Blackburn children's ward to close to make way for more emergency treatment

11:00pm Tuesday 24th February 2009

A CHILDREN’S ward is set to close to make way for further measures to bring emergency hospital services up to scratch.

The paediatric day case unit at the Royal Blackburn Hospital, which includes 16 beds, consultation rooms, a reception area and play room, will be emptied, ready for a new surgical triage unit, which bosses hope will bring an end to queues of ambulances waiting outside the emergency department.

East Lancashire Hospitals NHS Trust, which runs both Burnley General Hospital and the Royal Blackburn Hospital, now has no chance of meeting the government target of 98 per cent of all patients making it through an emergency department or urgent care centre within four hours.

Currently, an average of just under 97 per cent have been seen in that time over the past year, but at times as many as one in 10 patients have missed the target.

The new surgical triage unit, first announced late last year, means patients who could need emergency surgery, whether they arrive by ambulance or are referred by their GP, will be transferred directly there for assessment, and those most in need will be operated on as quickly as possible.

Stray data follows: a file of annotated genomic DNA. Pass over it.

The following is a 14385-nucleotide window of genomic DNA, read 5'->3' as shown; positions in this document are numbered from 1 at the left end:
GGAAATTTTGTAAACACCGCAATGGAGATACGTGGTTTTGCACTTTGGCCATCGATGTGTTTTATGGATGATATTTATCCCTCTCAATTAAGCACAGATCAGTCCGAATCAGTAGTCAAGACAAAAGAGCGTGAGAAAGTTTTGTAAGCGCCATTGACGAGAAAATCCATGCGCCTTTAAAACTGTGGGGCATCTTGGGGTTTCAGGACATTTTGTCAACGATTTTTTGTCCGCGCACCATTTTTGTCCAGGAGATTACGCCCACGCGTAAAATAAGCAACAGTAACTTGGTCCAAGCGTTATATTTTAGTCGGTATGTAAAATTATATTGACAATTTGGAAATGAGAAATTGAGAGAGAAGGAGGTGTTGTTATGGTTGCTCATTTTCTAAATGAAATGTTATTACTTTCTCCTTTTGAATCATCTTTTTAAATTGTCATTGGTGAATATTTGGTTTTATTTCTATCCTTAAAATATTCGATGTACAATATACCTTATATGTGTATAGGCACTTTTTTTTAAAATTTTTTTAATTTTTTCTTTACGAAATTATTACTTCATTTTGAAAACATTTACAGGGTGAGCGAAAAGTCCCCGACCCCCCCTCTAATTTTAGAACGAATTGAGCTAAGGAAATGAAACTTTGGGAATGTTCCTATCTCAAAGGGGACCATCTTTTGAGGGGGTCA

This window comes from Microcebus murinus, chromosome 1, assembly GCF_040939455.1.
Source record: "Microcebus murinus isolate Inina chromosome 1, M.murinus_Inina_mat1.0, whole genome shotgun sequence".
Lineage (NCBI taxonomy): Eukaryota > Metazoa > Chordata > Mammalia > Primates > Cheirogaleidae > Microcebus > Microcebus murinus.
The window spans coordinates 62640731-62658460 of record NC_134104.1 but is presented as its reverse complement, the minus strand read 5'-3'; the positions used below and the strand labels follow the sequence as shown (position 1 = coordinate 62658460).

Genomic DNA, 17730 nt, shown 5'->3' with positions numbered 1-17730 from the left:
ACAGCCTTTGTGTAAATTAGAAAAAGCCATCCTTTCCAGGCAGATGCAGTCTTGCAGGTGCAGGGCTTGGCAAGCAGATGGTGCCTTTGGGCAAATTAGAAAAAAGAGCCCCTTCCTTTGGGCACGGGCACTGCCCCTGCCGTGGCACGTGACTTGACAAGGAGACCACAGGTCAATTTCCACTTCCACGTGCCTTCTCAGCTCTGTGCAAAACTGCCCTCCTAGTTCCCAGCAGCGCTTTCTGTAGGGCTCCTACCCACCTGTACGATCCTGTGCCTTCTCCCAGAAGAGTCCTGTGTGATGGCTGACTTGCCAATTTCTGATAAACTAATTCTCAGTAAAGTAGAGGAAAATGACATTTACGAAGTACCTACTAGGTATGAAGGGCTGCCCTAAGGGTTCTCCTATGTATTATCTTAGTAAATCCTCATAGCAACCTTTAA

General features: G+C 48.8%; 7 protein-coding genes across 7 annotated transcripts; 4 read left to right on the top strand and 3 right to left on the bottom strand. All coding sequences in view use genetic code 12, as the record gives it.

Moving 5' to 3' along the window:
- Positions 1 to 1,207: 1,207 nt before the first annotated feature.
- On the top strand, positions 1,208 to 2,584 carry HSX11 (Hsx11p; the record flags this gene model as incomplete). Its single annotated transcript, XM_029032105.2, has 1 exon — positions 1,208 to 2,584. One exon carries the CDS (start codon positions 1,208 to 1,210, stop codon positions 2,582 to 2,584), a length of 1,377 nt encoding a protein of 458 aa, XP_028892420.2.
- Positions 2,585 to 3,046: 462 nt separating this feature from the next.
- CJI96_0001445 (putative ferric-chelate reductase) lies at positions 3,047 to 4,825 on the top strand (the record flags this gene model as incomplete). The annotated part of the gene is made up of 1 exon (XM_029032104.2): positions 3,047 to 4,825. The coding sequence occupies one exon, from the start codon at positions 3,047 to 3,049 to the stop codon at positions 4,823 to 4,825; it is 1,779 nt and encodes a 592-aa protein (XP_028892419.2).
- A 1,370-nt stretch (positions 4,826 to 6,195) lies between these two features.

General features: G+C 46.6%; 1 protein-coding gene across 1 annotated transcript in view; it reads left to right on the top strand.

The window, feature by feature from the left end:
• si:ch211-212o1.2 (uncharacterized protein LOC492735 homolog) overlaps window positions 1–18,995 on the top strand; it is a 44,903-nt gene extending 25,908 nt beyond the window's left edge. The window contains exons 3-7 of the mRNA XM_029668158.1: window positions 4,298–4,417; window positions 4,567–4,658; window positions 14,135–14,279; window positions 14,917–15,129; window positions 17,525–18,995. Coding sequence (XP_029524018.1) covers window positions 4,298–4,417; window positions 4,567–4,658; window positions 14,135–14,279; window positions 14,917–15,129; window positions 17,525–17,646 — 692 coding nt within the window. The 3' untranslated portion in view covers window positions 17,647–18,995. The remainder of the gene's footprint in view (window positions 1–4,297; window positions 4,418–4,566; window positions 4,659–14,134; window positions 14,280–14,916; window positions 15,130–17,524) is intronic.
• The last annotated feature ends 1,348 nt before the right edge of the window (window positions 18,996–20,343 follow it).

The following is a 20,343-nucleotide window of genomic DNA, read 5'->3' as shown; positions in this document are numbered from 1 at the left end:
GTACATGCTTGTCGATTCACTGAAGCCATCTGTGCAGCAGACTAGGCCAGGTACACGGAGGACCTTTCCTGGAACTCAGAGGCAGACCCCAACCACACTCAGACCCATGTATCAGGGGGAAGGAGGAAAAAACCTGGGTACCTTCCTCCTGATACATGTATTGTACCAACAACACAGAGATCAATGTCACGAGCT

But parents will now have to travel to Burnley for most children’s outpatient procedures. Just five beds will be retained for the children, moved into the in-patient ward, and reserved only for those with long-term conditions.

Ruth Gildert, divisional general manager for family care, said the children’s day case ward in Burnley was big enough to accommodate all children who needed day surgery, but she hoped keeping the beds at Blackburn for those needing repeat blood transfusions or other non-surgical procedures would avoid inconveniencing families.

She said: “These decisions are not entered into lightly and all factors are taken into consideration before any move is planned.”

Helen Fothergill, divisional general manager for surgery, added: “Currently there is no triage or assessment service within General Surgery and patients are either assessed in the Emergency Department or Urgent Care Centre and are then transferred to an inpatient ward.

“However, a surgical triage unit will allow Royal Blackburn to develop as an excellent trauma hospital by assessing and treating emergency surgery patients directly on this unit and, if appropriate, operating on them as quickly as possible.

“Not only will this result in those patients who require surgery being diagnosed and treated more quickly, it will also ensure that those people who do not require surgery are treated promptly and effectively.”


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